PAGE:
AND I'm presenting in two breakout sessions. One is just me, a rehash of one of my sessions from the national conference, talking about what birth parents wish adoptive couples knew. The second I'll have two FAB co-presenters--Jen and Joe, my son's adoptive parents. We'll be talking about communication in open adoptions.

Can I tell you how EXCITED I am??? Nervous, sure. I need to start the back-of-my-brain-thinkings that will eventually lead to awesome presentations. But really, I'm just so excited. A) to have yet another amazing opportunity to talk about adoption, share my story, and hopefully improve adoption for other people. And B) I get to see these most precious members of my family! I haven't seen them since last August. So even though our time will be very limited, I'm still super thrilled to spend time with them. AND I get to see Ian in his Halloween costume. =)

So, expect more posts as we get closer and I start freaking out. I'm not too worried about the breakout sessions, those are low-stress after the national conference. I am FAR more worried about an hour at the pulpit by myself. Just sayin!

Thursday, September 3, 2009

OAR#6: Epilogue

I just wanted to mention that I have another name--the name that my birth parents gave me at birth, the name they thought of me by for 19 years before we met. The first name is a name I have always loved. It's a name I might give a daughter of mine someday. It's like my secret-code-name. I am V, but I am also A. It's just a part of me--a part I don't think about all that often, but still a piece of who I am. It's a tangible sort of connection to my birth parents. In those short few days after my birth, I belonged to them, and they named me. So it's not a name that I go by, but it's still mine.

Tuesday, September 1, 2009

Open Adoption Roundtable #6: Naming

The Open Adoption Roundtable is a series of occasional writing prompts about open adoption. It's designed to showcase of the diversity of thought and experience in the open adoption community. You can find out more over at Production, Not Reproduction. The new prompt is: Write about names/naming and open adoption.

This prompt comes from a post by Heather a while back, talking about the naming of her adopted children. I found it so interesting! At first I didn't quite know what to think, but it's been rolling around in the back of my brain for awhile now.

My son's adoptive parents named the baby while I was still pregnant. They asked for my opinion, and for the father's opinion, but then THEY chose the name for the baby.

I didn't realize until reading Heather's post and the comments on it that there was another way to do things.

A few days ago, I went through and read the journal I kept through my pregnancy. I haven't read this journal since I closed it three and a half years ago. It was overwhelming, the emotions contained therein. I had forgotten a lot of things that happened--probably repressed a lot of them, in fact.

One interesting entry was about this very issue. I wrote about how Sean--my baby's father--was really agitated about the naming issue. He wanted so badly to have some say in what the baby's name was. I wrote how I felt similarly, though less strongly than Sean. I wrote how Jen and Joe consulted us on what they had decided to name the baby, and how I felt just the slightest bit of regret that they hadn't listened to the names that Sean and I liked.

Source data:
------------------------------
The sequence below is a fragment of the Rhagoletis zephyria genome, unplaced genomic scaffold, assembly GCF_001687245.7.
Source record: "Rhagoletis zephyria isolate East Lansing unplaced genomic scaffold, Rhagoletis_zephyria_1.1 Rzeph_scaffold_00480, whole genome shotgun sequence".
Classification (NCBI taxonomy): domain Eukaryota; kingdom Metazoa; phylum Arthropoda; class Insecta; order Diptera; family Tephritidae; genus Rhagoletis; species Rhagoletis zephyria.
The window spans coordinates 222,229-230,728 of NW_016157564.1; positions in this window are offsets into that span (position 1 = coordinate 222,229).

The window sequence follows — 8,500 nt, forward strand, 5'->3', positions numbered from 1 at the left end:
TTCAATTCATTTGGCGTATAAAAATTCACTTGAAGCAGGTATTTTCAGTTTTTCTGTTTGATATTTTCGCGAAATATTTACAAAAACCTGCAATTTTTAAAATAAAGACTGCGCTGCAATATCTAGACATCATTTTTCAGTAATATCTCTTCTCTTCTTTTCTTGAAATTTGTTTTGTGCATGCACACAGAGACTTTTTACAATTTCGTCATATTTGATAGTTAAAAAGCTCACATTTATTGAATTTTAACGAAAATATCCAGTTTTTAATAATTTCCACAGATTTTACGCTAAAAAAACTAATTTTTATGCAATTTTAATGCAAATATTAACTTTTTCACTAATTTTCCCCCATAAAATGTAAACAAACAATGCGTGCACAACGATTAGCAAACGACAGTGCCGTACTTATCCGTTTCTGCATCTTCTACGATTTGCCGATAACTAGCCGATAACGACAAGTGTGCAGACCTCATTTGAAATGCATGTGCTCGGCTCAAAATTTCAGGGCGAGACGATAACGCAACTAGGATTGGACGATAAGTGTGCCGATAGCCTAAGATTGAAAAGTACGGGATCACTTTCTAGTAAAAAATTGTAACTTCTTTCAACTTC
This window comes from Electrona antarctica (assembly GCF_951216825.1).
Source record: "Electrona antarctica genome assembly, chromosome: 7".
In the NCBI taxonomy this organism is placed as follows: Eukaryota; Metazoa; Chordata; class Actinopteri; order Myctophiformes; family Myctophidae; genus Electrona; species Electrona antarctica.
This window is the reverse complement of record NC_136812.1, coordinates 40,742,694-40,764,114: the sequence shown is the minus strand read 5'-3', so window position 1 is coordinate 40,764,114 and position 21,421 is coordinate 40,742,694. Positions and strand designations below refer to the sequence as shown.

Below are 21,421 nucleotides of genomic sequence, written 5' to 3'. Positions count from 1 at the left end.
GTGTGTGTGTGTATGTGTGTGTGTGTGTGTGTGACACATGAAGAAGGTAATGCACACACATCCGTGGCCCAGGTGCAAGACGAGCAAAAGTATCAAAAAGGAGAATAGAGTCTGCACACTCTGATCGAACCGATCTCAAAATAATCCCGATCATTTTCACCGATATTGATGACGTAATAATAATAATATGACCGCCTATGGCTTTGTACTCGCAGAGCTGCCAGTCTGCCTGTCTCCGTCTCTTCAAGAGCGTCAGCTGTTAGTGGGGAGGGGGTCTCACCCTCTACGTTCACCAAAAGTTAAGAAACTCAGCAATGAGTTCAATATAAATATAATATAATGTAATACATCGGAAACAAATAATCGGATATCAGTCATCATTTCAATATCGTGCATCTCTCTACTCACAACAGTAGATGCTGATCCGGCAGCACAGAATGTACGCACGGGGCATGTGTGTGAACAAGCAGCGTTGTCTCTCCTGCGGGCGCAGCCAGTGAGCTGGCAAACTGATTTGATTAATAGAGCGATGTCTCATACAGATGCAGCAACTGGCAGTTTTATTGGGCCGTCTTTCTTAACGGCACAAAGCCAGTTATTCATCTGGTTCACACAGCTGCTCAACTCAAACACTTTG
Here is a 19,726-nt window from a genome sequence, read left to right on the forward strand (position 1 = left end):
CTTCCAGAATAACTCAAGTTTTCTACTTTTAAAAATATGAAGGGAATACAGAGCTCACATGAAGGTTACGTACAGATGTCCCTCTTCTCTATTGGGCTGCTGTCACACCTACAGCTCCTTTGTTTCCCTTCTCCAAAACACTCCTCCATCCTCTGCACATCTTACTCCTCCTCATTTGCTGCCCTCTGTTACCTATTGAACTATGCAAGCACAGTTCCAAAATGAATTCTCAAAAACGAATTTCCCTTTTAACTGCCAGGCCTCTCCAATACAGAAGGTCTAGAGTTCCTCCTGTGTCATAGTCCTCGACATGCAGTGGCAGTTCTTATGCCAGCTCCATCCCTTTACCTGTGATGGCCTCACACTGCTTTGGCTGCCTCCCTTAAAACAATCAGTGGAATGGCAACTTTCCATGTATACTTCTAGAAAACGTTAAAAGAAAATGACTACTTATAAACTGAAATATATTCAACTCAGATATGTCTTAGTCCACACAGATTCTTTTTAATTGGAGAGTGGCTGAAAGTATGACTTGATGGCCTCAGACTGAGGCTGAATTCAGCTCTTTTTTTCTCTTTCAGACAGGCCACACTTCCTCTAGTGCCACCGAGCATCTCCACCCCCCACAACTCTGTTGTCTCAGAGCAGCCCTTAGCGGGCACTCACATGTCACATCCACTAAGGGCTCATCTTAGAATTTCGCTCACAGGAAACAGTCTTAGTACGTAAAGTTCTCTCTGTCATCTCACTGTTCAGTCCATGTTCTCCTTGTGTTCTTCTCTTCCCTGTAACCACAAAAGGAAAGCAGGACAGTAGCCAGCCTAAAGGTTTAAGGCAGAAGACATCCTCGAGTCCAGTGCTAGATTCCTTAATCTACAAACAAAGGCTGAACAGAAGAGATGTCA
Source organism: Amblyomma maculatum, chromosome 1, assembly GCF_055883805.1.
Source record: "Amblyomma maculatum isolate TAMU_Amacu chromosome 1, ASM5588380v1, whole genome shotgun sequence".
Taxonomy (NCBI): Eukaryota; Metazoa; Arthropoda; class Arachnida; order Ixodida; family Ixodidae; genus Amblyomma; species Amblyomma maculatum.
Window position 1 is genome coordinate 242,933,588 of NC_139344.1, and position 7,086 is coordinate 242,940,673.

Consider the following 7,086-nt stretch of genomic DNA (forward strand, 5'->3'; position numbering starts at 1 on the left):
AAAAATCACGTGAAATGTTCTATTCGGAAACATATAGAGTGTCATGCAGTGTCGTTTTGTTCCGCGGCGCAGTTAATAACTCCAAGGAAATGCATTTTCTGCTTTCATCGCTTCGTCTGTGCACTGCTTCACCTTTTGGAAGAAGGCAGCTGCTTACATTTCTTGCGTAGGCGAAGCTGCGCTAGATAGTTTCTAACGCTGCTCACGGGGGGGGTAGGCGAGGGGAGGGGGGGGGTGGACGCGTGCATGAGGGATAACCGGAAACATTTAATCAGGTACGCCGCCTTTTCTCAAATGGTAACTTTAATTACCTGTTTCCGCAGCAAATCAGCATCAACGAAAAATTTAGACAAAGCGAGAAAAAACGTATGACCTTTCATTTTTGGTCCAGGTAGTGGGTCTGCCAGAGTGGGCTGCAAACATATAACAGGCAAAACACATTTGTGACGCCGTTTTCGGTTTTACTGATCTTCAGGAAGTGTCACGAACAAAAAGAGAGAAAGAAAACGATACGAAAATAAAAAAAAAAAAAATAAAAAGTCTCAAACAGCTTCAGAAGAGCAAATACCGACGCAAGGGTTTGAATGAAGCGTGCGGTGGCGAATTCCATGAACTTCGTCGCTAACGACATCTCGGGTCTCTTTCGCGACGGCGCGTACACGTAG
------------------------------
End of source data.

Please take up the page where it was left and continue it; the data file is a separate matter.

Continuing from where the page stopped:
Please don't mistake me. Jen and Joe chose a wonderful name, and it fits him perfectly. Looking back, I certainly wouldn't change his name just to suit what I liked and preferred at the time. I think they did try to include us--but in the end, he is their son, and it was their decision to make.

I guess the conclusion that I have come to is that how WE did it worked for US, but I can see how others would want to go about it differently. I appreciate the love and respect that many adoptive parents show to birth parents by including them and honoring them through the naming process. I am grateful to all adoptive parents who seek to treat birth parents in such a manner. And in the end, I believe that was the intent of my adoptive couple as well. Regardless, I love them to pieces. =)


Suddenly, abortion is all around me. Yesterday, I dealt personally with a crisis situation. This morning, a guy friend and I were talking, and he told me he was really upset yesterday because he was talking to a girl who is planning to get an abortion today.

He really upset me. He said that he told this girl that she needed to grow up and be held accountable for her actions. And soon he refused to talk to her at all, and said, "i didnt want to talk to her anymore about it, i was fed up with her and her foolishness and told her not to talk to me any more, i cant have peolpe like that in my life"

And other people told him he did the right thing.

I'm so confused. Deeply, morally confused.

I jumped to the defense. It was my natural instinctual reaction. I felt like this girl needed to be cared for. That she needed another opinion, guidance, wake-up call. That he should have convinced her to talk to someone--a bishop, a counselor, a I was offended by his rejection of her.

But am I so right? I'm not a specialist, a social worker. I have absolutely no authority to speak in this matter. Why do I think I know anything about how to help these women?

I placed my baby for adoption. I believe in that decision more than I believe in anything not gospel-related. I know, from that self-same gospel, that adoption was the right decision to make. I know from personal experience that it's NOT a decision I could have made alone. So it seems pretty natural to me that someone who is considering abortion may desperately need counsel, support and love. But who am I to say? I never considered abortion. It went against the very fiber of my being. So how can I possibly presume to empathize with someone in this situation?

I still feel so strongly that his rejection helped nobody. But what do I know? I wasn't there. I don't know her, I don't know the situation. It is not my place to say. But I still feel this deep, terrible uncertainty. I want to help--I ALWAYS want to help--but I need to make sure that I'm doing so to the best of my ability.